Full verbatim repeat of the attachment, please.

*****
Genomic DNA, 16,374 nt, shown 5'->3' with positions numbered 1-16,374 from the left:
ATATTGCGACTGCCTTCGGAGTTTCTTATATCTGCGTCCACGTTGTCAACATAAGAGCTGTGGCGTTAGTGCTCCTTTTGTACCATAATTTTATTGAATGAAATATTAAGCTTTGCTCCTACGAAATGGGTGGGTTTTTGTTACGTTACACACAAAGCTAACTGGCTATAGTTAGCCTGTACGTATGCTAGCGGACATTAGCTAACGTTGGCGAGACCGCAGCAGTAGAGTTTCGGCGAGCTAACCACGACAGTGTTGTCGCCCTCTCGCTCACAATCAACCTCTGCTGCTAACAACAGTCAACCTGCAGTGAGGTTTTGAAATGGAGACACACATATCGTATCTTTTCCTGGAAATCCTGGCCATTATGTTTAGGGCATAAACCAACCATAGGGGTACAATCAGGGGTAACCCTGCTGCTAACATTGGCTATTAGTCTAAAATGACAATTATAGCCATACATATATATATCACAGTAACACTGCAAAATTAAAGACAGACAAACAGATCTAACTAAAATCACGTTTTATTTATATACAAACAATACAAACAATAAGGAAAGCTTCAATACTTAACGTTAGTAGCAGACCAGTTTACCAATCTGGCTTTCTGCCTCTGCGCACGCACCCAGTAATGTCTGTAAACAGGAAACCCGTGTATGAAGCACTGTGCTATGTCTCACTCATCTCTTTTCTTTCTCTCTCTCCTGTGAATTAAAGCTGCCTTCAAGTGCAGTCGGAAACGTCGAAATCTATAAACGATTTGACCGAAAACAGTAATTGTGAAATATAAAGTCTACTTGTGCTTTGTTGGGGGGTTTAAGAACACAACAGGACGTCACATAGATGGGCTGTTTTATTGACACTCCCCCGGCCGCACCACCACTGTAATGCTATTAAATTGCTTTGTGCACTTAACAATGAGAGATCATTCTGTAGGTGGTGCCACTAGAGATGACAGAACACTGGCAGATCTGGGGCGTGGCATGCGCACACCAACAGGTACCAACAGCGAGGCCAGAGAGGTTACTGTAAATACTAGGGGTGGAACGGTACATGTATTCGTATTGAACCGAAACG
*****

Genomic DNA, 16,374 nt, shown 5'->3' with positions numbered 1-16,374 from the left:
ATATTGCGACTGCCTTCGGAGTTTCTTATATCTGCGTCCACGTTGTCAACATAAGAGCTGTGGCGTTAGTGCTCCTTTTGTACCATAATTTTATTGAATGAAATATTAAGCTTTGCTCCTACGAAATGGGTGGGTTTTTGTTACGTTACACACAAAGCTAACTGGCTATAGTTAGCCTGTACGTATGCTAGCGGACATTAGCTAACGTTGGCGAGACCGCAGCAGTAGAGTTTCGGCGAGCTAACCACGACAGTGTTGTCGCCCTCTCGCTCACAATCAACCTCTGCTGCTAACAACAGTCAACCTGCAGTGAGGTTTTGAAATGGAGACACACATATCGTATCTTTTCCTGGAAATCCTGGCCATTATGTTTAGGGCATAAACCAACCATAGGGGTACAATCAGGGGTAACCCTGCTGCTAACATTGGCTATTAGTCTAAAATGACAATTATAGCCATACATATATATATCACAGTAACACTGCAAAATTAAAGACAGACAAACAGATCTAACTAAAATCACGTTTTATTTATATACAAACAATACAAACAATAAGGAAAGCTTCAATACTTAACGTTAGTAGCAGACCAGTTTACCAATCTGGCTTTCTGCCTCTGCGCACGCACCCAGTAATGTCTGTAAACAGGAAACCCGTGTATGAAGCACTGTGCTATGTCTCACTCATCTCTTTTCTTTCTCTCTCTCCTGTGAATTAAAGCTGCCTTCAAGTGCAGTCGGAAACGTCGAAATCTATAAACGATTTGACCGAAAACAGTAATTGTGAAATATAAAGTCTACTTGTGCTTTGTTGGGGGGTTTAAGAACACAACAGGACGTCACATAGATGGGCTGTTTTATTGACACTCCCCCGGCCGCACCACCACTGTAATGCTATTAAATTGCTTTGTGCACTTAACAATGAGAGATCATTCTGTAGGTGGTGCCACTAGAGATGACAGAACACTGGCAGATCTGGGGCGTGGCATGCGCACACCAACAGGTACCAACAGCGAGGCCAGAGAGGTTACTGTAAATACTAGGGGTGGAACGGTACATGTATTCGTATTGAACCGAAACG